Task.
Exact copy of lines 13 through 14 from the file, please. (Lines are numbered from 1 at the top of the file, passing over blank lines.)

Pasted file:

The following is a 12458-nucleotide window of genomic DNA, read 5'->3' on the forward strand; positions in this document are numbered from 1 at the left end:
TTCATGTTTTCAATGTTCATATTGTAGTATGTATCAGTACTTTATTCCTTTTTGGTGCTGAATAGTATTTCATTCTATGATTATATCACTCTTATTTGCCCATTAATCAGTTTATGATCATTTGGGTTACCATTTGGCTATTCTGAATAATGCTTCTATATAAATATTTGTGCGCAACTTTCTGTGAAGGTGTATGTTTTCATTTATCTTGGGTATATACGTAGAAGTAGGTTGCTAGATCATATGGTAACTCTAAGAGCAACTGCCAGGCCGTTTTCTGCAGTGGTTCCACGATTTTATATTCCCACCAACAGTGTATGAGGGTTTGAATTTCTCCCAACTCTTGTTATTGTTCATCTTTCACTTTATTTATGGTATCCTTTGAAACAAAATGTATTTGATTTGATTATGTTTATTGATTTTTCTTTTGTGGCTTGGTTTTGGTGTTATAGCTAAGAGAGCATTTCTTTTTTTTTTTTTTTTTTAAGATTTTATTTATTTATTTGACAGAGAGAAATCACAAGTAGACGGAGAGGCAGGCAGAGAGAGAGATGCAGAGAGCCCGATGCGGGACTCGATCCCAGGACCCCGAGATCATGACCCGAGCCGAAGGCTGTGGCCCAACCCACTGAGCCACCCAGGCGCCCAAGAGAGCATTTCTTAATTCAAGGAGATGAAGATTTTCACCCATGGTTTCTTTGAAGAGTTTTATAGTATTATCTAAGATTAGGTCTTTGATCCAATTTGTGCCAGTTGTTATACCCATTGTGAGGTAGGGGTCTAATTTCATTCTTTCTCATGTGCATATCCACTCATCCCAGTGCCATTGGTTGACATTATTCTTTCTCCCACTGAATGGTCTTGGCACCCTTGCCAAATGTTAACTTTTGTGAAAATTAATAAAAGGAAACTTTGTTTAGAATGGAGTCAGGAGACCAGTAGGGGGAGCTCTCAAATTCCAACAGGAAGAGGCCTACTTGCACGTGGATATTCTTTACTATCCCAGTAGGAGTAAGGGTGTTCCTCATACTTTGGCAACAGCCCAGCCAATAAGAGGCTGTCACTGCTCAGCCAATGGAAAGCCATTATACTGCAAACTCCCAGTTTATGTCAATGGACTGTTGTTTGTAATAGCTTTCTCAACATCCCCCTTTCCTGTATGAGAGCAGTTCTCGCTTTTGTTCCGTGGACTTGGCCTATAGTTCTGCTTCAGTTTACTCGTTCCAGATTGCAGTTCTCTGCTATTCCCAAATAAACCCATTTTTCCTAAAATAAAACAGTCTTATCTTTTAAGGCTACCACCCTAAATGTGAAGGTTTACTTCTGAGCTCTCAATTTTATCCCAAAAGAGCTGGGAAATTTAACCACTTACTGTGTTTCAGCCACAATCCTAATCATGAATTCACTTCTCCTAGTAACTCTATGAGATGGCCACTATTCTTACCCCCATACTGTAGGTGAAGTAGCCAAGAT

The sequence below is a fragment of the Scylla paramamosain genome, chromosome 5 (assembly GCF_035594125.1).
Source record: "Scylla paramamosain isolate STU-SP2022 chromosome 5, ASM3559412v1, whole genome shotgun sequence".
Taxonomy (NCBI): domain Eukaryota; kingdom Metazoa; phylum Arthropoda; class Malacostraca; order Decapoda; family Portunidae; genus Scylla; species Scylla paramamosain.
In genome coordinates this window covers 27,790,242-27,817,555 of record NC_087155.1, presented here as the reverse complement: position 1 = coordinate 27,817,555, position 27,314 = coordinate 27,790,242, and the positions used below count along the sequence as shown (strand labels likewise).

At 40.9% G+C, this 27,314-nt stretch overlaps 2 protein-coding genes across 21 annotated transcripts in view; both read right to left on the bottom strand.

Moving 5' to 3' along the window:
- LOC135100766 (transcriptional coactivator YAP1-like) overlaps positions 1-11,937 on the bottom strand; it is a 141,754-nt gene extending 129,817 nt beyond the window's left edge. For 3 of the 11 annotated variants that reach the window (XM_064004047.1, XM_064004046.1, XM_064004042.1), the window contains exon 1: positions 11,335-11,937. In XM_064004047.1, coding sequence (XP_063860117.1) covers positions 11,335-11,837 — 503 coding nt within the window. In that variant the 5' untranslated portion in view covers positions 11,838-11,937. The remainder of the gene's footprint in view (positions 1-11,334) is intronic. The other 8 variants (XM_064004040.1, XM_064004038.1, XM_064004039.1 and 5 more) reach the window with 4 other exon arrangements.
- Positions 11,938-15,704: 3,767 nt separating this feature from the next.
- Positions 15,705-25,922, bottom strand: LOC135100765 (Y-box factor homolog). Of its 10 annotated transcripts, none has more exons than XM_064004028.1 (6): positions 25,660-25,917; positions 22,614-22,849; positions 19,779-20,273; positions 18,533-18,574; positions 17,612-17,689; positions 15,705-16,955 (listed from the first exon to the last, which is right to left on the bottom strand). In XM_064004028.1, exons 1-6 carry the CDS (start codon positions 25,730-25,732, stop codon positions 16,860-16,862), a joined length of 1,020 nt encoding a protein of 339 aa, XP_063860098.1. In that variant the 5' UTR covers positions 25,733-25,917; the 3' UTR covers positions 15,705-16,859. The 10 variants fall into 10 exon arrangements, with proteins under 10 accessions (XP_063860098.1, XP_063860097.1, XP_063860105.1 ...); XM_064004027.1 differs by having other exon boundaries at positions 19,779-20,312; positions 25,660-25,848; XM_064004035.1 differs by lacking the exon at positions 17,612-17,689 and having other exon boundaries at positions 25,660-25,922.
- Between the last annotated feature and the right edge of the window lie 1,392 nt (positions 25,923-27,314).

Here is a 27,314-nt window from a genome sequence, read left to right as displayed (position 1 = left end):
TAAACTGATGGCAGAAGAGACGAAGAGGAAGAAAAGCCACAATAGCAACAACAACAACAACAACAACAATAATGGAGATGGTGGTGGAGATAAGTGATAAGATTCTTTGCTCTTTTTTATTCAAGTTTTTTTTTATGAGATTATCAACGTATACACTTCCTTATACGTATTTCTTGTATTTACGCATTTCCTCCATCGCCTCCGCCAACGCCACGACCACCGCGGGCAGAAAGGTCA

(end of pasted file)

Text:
Here is a 27,314-nt window from a genome sequence, read left to right as displayed (position 1 = left end):
TAAACTGATGGCAGAAGAGACGAAGAGGAAGAAAAGCCACAATAGCAACAACAACAACAACAACAACAATAATGGAGATGGTGGTGGAGATAAGTGATAAGATTCTTTGCTCTTTTTTATTCAAGTTTTTTTTTATGAGATTATCAACGTATACACTTCCTTATACGTATTTCTTGTATTTACGCATTTCCTCCATCGCCTCCGCCAACGCCACGACCACCGCGGGCAGAAAGGTCA